To solve this problem, policymakers in the member states and at the EU level should overhaul their current enforcement plans and build a dedicated European-level agency charged with enforcing the DSA’s new due diligence rules. Transparency reporting, explanations for recommender systems and audits are matters of EU-wide concern and apply to tech companies with an EU-wide reach, so they should be overseen by an EU body: a European Digital Services Coordinator. This body should focus specifically on platforms offering citizens digital spaces where they exchange views with one another, consume and share news, and receive and send political messages. This would include search engines, social media sites, video platforms and messenger services with public, social networking functions. Such platforms are important enough and different enough from other platforms and other industries that they require their own specific oversight regime. Their design and business model also carry specific individual and societal risks, such as amplifying disinformation, algorithm bias and privacy concerns, that necessitate their own oversight. The DSA provides the rulebook for addressing these risks, but not the right mechanisms to enforce the rulebook. Instead of relying on at least 27 different national regulators, the Commission and a new European advisory board, the EU should build a single European Digital Services Coordinator to deal with social networks and search engines.
A strong, well-staffed, independent European Digital Services Coordinator could focus squarely on social media sites and search engines, dealing with issues specific to these types of platforms and their frequently changing design and technology. While knowledge of this could also be built up among existing regulators, a dedicated agency has the advantage of not being distracted by other regulatory tasks. New processes of knowledge-gathering and knowledge-sharing with external experts from a diverse set of fields could be implemented that might be harder to establish at 27 separate national regulators and the Commission. Crucially, a European DSC would allow the EU to speak with one voice when addressing big tech companies and it would prevent companies from settling in the country with a regulator most favorable to them.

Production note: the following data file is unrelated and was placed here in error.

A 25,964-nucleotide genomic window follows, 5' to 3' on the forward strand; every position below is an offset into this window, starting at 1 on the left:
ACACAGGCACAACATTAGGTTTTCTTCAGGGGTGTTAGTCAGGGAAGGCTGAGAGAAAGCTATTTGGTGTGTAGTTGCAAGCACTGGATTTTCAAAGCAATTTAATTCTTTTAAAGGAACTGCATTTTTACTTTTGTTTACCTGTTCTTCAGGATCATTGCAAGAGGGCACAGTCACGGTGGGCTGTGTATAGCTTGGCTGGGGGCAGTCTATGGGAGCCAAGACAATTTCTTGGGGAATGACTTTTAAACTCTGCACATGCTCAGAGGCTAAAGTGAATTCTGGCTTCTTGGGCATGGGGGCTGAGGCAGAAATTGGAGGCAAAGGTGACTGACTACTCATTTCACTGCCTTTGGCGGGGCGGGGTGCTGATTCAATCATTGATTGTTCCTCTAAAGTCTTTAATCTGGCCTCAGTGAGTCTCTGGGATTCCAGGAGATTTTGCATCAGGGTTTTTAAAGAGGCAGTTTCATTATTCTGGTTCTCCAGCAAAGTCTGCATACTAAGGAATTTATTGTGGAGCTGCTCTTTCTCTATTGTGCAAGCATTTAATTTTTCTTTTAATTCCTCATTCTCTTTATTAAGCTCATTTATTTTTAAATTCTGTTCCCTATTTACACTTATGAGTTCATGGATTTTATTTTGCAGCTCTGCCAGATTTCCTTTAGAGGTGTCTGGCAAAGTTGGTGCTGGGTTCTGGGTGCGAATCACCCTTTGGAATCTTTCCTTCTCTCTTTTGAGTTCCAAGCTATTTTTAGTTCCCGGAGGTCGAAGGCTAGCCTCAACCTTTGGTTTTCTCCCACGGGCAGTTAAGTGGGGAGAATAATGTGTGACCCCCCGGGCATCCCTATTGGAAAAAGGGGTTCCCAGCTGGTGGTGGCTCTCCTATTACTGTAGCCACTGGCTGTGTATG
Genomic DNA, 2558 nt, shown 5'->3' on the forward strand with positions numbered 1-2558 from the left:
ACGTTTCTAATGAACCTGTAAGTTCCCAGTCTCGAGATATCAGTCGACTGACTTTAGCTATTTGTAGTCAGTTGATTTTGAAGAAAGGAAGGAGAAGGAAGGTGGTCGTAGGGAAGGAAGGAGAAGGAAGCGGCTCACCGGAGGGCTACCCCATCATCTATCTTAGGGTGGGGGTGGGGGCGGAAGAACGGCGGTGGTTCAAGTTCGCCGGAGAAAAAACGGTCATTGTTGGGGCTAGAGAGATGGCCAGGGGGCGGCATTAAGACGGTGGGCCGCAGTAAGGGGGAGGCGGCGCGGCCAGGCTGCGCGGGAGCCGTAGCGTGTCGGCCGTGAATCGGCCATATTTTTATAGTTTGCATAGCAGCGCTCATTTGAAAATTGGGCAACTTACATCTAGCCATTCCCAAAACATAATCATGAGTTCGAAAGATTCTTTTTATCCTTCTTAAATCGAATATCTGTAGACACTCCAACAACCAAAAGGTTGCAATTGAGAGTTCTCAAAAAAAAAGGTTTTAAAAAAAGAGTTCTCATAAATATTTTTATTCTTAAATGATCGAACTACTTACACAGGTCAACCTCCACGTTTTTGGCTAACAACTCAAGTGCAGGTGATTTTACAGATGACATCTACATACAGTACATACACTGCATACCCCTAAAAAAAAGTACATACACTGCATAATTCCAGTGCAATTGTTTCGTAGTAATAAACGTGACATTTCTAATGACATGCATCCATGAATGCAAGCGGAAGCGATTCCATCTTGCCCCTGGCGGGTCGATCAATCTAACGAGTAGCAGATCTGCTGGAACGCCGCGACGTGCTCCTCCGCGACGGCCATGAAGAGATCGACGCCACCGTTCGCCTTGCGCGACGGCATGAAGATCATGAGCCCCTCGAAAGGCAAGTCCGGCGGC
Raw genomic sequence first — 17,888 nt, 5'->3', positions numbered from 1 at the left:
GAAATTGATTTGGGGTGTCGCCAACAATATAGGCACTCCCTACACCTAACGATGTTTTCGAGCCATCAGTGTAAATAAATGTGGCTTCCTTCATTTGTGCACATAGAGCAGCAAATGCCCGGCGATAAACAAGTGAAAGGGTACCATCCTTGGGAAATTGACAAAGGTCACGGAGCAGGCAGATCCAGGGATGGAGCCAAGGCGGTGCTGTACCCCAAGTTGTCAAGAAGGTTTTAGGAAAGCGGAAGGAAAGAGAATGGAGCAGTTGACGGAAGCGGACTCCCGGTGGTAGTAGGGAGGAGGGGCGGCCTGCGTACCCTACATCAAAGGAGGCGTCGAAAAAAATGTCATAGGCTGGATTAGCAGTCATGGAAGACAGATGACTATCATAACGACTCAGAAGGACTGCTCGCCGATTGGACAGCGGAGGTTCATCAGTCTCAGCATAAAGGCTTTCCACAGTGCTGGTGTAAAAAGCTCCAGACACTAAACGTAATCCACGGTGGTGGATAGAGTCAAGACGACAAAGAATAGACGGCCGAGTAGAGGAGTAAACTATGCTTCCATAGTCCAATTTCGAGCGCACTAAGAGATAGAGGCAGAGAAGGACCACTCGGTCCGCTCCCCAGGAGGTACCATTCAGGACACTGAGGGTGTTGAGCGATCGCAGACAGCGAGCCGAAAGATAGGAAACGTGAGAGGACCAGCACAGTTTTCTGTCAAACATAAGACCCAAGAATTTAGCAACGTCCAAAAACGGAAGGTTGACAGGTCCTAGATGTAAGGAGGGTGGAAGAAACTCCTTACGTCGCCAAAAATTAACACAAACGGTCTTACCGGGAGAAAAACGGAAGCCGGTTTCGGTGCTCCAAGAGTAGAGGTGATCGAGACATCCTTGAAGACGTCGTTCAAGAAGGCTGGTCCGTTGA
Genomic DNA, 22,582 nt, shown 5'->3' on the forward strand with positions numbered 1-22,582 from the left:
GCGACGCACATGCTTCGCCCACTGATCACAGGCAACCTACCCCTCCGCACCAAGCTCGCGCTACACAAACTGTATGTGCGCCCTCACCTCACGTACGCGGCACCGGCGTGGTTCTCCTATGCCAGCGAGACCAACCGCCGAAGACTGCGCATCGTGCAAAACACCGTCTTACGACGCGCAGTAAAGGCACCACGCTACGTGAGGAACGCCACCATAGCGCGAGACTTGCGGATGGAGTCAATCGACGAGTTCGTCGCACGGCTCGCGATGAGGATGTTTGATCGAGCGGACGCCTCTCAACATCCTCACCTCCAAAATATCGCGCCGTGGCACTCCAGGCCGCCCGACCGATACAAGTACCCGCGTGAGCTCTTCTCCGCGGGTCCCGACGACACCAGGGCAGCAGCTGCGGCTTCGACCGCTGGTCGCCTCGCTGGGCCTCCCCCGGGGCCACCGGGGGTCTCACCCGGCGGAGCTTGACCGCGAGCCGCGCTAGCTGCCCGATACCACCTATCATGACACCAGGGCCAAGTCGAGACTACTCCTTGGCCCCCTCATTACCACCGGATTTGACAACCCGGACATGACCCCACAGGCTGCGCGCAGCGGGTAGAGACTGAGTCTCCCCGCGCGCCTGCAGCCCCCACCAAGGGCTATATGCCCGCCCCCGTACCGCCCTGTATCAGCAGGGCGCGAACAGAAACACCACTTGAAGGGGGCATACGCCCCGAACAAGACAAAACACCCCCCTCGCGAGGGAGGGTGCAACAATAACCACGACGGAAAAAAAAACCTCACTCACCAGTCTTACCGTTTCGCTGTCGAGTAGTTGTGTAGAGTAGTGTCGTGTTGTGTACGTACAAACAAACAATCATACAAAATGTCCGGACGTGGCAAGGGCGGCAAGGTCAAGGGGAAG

The DSA draft contains important and ambitious rules for platforms. Policymakers in the EU should now work towards making the enforcement mechanism just as ambitious. But building a new agency such as a European DSC will face serious hurdles, including legal questions, and will not be completed overnight. Path dependencies in member states and at the EU level make any move towards a new agency difficult, as existing regulators and governments will likely cling to their power. This is visible, for example, in Germany. The country has taken a lead on platform regulation and now, state and federal actors are keen on keeping their own rules. These national efforts, however, are simultaneously innovative and short-sighted: Progressive rules for platforms are enforced by regulators having to multitask in various regulatory fields that are unrelated to platform oversight. The DSA risks reproducing this structure if it were enforced by national regulators and the Commission, which is a likely scenario. Even if this system might work, the DSA should be seen as an opportunity to evaluate how much longer legacy regulators can be retrofitted to address platform issues and enforce new rules.
Future discussions about the DSA and its enforcement should include considerations of a dedicated, specialized EU agency that can focus solely on ensuring transparency and accountability for corporate decisions that shape the architecture of digital information spaces for millions of people in the EU.